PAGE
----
Gamification

Game elements (incl. scores and feedback) in 'Snakebite Hero' - a learning experience I designed for snakebite first aid training, and refer to in the reflection section of this digital journal. Click here to try it yourself. (Video above has sound).

2.2 Gamification

Gamification refers to the use of aspects of games such as scores, badges, challenges and leaderboards in non-game contexts (Jang et al., 2015). Since 2010, the perceived potential of gamification to enhance online learning experiences has generated growing excitement and research interest (Hamari et al., 2014). However, studies have shown mixed results, with positive outcomes often appearing to depend heavily on students’ individual differences and the learning context (Antonaci et al., 2019). With its emphasis on external rewards, gamification might at first seem a notably behaviourist approach to reinforcing desired behaviours, however its encouragement of mastery, together with the use of badges which can encourage a sense of community among badge earners, also align with social-cognitive perspectives of learner motivation (Sailer et al., 2013).

 

Among its benefits in online learning contexts, gamification can result in greater learner motivation and engagement (Atonaci et al., 2019; Park & Kim, 2021). Innovative applications include awarding points and badges for activity completion and learning goal achievement, while leaderboards can be used to encourage positive social pressure among learners (Bovermann & Bastiaens, 2020). This concept of social pressure is central to many aspects of gamification; by encouraging social comparison, the aim is to spark learners' competitive drive to perform vs. other learners, which has been shown to support learner motivation and engagement (Antonaci et al., 2019).

 

There are pitfalls related to gamification, however. Firstly, in the context of adult online learning the use of the external rewards of game mechanics appears in some cases to be demotivating for more intrinsically motivated learners (Leung et al., 2022). This makes sense through the lens of the self-determination theory of motivation, which posits that while external rewards can be powerful motivators for students who have a less internalised drive to learn, they can in fact detract from more internally-driven students’ motivation, by shifting the focus from internal to external reinforcements (Ryan & Deci, 2017).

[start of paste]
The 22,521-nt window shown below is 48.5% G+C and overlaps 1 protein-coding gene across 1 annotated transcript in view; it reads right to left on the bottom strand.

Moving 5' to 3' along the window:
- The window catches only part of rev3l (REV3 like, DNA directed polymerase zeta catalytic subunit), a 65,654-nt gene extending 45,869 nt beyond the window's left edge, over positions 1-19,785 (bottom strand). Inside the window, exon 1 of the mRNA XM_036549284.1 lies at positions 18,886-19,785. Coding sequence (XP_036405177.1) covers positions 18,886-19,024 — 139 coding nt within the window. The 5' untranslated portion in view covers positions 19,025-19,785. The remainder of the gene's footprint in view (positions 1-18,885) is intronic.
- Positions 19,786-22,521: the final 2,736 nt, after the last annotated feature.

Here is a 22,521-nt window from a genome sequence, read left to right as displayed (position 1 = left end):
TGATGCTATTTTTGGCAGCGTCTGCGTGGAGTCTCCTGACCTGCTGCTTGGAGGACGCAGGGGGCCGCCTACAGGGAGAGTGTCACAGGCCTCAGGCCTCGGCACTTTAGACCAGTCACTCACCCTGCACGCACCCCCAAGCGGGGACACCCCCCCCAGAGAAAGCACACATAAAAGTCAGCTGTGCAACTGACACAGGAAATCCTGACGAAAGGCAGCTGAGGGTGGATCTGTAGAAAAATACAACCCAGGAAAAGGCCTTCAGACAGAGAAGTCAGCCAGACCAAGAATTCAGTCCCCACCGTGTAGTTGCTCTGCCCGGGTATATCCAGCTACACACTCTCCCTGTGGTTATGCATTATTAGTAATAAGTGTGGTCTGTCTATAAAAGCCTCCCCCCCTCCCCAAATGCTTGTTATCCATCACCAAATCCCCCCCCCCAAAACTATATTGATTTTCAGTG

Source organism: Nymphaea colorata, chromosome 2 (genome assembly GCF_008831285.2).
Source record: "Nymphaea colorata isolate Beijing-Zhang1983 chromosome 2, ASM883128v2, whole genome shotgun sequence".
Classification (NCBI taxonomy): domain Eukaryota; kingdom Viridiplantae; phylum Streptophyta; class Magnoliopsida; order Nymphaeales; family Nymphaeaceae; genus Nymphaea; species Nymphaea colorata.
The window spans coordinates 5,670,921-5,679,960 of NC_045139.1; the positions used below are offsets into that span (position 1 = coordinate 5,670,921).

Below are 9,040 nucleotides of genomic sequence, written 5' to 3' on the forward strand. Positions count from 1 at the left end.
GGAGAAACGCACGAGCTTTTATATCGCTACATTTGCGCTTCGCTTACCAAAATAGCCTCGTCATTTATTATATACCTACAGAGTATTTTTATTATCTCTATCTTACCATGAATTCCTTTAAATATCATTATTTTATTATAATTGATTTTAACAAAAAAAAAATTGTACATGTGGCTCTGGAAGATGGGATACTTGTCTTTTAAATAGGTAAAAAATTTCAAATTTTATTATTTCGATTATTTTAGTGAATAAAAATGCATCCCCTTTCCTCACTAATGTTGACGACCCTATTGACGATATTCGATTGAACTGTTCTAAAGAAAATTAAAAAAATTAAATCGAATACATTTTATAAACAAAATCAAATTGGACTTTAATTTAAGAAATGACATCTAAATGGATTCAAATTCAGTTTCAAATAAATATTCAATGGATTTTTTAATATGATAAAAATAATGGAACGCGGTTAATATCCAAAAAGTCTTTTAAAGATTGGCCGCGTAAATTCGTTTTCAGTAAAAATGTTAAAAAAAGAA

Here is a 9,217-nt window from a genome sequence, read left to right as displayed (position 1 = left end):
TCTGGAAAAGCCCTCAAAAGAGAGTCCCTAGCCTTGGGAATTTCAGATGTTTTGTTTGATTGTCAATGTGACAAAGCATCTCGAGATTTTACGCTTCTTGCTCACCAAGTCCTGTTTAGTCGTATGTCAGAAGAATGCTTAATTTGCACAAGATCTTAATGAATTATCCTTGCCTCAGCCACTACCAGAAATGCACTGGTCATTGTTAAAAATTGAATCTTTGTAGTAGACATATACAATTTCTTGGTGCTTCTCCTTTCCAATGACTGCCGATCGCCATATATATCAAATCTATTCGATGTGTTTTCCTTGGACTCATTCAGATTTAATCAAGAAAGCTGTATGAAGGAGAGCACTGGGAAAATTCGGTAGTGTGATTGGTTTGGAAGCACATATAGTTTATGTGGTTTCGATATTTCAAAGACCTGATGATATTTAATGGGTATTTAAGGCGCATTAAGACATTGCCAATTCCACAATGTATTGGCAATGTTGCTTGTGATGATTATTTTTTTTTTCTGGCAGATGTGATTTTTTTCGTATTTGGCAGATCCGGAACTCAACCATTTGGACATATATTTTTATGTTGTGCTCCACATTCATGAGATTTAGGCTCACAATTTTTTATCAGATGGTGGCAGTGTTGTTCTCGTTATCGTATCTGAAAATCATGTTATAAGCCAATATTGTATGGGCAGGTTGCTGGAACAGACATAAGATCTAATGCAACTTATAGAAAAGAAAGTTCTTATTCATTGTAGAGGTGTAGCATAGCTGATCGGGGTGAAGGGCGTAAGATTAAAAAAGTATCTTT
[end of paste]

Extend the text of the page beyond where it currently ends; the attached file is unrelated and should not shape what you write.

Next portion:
A further issue is the potential for gamification to pose barriers to learning for people with disabilities (Smith & Abrams, 2019). Though this problem appears to be drastically under-researched in the literature, it seems clear that gamification’s emphasis on performance and social comparison could alienate learners whose disabilities might hinder them from achieving scores and appearing high on student leaderboards. This further highlights the need for learning designers to avoid incorporating gamification uncritically; we must be wary of alienating some learners for the sake of engaging and motivating others. To that end, decisions to include game elements - as with all learning design choices - should be made with UDL principles in mind (Cumming & Rose, 2022).